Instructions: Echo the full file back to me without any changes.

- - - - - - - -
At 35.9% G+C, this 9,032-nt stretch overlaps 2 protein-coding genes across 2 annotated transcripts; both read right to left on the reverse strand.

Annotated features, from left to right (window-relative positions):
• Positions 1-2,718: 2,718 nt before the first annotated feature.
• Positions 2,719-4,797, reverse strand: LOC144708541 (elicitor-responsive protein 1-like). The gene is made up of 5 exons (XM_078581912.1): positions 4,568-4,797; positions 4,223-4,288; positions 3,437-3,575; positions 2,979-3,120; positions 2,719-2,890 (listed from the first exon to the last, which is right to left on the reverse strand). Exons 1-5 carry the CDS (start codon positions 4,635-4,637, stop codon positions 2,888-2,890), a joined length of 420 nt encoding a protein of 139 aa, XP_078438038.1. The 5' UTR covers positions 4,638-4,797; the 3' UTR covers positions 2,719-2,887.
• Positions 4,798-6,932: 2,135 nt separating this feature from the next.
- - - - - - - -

At 35.9% G+C, this 9,032-nt stretch overlaps 2 protein-coding genes across 2 annotated transcripts; both read right to left on the reverse strand.

Annotated features, from left to right (window-relative positions):
• Positions 1-2,718: 2,718 nt before the first annotated feature.
• Positions 2,719-4,797, reverse strand: LOC144708541 (elicitor-responsive protein 1-like). The gene is made up of 5 exons (XM_078581912.1): positions 4,568-4,797; positions 4,223-4,288; positions 3,437-3,575; positions 2,979-3,120; positions 2,719-2,890 (listed from the first exon to the last, which is right to left on the reverse strand). Exons 1-5 carry the CDS (start codon positions 4,635-4,637, stop codon positions 2,888-2,890), a joined length of 420 nt encoding a protein of 139 aa, XP_078438038.1. The 5' UTR covers positions 4,638-4,797; the 3' UTR covers positions 2,719-2,887.
• Positions 4,798-6,932: 2,135 nt separating this feature from the next.